Backers of Greensboro’s initial Renaissance Center deal provided the majority of Sharon Hightower’s funding, but it won’t influence her vote tonight, she said.
The bulk of Greensboro City Councilwoman Sharon Hightower’s campaign money arrived all at once.
[Photo: Councilwoman Sharon Hightower being sworn in, courtesy of her official Facebook page. Don’t miss the other campaign finance items at the bottom of this post!]
Four separate money orders for $500, all dated Sept. 11, 2013, swelled Hightower’s funds before the District 1 council election, which was decided by a mere 12 votes.
There’s no accompanying information other than the names of donors —former Renaissance Center investor Shahzad Akbar, Mohammad Ashraf, Choudhary Ashraf and Asma Ashzar — except for a note that Hightower’s campaign unsuccessfully tried to nail down the donors’ addresses. Together, the $2,000 was more than half of Hightower’s funds at that point.
A similar influx of money to Robbie Perkins’ unsuccessful mayoral reelection campaign appears on his reports — four checks for $500 on Nov. 1, days before the election. Akbar, Ashraf, Suhira Alam and Shehzad Quamar kicked in, though their contributions didn’t account for a significant amount of Perkins’ funds.
To a casual observer, the donations might appear unremarkable, but Akbar and Quamar were the in the midst of negotiations with the city to purchase the Renaissance Shopping Center.
“I think collectively we made some donations or something,” Akbar said. “We were at a fundraiser, one for Hightower and one for Perkins.”
Akbar said their vision for the city in general aligned with Hightower and Perkins, but said the financial support was unrelated to the Renaissance Center deal, which formally fell apart after the new council was elected.
“I have businesses here in [former councilwoman Dianne] Bellamy-Small’s neighborhood and we were kind of disappointed with her support for businesses,” Akbar said. “There was not any kind of support for small businesses… and her attitude on city council was all negative.”
Putting it more bluntly, Akbar said the donations were not an attempt to gain political influence.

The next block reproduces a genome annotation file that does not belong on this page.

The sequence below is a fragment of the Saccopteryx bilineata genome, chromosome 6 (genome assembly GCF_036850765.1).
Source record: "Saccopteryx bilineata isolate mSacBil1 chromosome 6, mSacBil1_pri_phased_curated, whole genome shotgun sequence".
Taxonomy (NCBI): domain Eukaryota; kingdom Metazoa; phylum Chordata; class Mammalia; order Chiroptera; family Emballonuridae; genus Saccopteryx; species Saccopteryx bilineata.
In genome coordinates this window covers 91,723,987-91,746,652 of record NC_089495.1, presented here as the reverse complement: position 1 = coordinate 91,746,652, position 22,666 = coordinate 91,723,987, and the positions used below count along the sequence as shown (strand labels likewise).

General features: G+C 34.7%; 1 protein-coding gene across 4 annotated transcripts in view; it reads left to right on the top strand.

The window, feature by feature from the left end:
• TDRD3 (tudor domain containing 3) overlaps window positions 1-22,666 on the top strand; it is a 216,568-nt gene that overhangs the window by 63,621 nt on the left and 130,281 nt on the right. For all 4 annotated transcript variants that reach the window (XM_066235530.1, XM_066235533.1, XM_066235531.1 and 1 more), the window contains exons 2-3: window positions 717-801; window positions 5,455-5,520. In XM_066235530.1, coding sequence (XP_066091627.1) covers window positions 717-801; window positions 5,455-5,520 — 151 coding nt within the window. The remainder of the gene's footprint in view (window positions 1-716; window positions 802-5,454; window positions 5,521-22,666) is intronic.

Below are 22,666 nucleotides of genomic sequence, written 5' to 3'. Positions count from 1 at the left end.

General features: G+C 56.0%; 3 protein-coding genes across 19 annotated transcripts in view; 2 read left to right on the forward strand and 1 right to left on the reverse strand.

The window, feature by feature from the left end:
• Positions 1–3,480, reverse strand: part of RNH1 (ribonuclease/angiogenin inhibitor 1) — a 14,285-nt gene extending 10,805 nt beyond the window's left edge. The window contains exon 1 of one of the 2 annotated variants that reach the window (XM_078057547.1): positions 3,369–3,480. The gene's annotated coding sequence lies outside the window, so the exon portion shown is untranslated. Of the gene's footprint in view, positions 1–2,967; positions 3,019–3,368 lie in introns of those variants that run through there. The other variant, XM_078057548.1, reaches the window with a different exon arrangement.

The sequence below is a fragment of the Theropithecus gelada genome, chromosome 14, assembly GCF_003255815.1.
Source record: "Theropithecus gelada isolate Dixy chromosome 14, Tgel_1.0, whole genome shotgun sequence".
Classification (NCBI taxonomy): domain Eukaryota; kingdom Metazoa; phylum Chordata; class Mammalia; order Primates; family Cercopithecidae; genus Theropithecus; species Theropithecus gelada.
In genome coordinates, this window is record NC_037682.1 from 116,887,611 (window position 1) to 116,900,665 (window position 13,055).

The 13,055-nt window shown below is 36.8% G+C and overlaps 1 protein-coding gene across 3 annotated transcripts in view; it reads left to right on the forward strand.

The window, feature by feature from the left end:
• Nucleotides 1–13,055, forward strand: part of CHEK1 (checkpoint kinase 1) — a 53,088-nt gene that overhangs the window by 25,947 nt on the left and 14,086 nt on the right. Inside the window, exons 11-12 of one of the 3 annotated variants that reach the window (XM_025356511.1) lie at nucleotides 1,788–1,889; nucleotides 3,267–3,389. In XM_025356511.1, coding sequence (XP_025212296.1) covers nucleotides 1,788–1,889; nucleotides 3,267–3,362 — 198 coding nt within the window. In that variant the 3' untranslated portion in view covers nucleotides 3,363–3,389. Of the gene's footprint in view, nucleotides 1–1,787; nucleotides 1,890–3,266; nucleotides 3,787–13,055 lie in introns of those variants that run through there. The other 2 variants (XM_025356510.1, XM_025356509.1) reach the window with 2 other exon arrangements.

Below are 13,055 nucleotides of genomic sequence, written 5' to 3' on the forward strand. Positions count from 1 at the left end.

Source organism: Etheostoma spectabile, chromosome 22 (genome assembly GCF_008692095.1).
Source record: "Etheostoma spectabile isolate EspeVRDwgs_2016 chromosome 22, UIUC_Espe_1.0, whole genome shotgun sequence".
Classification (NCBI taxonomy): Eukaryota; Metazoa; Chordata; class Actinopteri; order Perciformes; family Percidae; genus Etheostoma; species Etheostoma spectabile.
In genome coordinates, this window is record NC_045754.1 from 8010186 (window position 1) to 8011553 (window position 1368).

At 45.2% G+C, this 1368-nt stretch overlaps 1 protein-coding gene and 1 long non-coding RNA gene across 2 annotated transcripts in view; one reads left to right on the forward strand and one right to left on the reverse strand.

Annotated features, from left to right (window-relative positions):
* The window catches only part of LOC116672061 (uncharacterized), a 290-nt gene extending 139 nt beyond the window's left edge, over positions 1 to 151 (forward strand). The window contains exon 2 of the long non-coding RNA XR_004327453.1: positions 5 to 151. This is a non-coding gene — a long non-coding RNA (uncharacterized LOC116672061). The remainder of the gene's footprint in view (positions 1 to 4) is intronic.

“If you’re asking did I pay money to buy votes, no, that’s not what happened,” he said. “In no way or sense were we trying to buy votes.”
Akbar said he couldn’t recall the specifics of the two clumps of donations but made reference to working with associates to support both campaigns and possibly others. Perkins’ campaign report lists Akbar and Alam at the same Greensboro address and provides a Virginia Beach address for Choudhary Ashraf.
Other donations connected to the failed Renaissance Center deal — which council initially voted to pursue in August 2013 but later backed away from — helped Hightower and council members who initially voted in favor of the plan.
Former Guilford County Commission chair Skip Alston represented Quamar and Akbar in the Renaissance Center plan. Gwendolyn Alston, who works for Skip’s company Alston Real Estate, donated $200 to Hightower shortly after her opponent Bellamy-Small voted against the deal in August. She also contributed $200 to then-councilman Jim Kee and $300 to Mayor Pro Tem Yvonne Johnson in September, both of whom voted in favor of the plan.
Council critics raised repeated concerns about an informal pay-to-play system between council members and their financial backers. The allegations irritate council members, who deny them, but questions and accusations persist anyway. With Hightower’s biggest individual donations and the majority of her overall funds coming from what appear to be supporters of the city’s previous plan for the shopping center, one might expect her to vote against the latest proposal for Self Help Ventures Fund to take over the center. But that isn’t the case.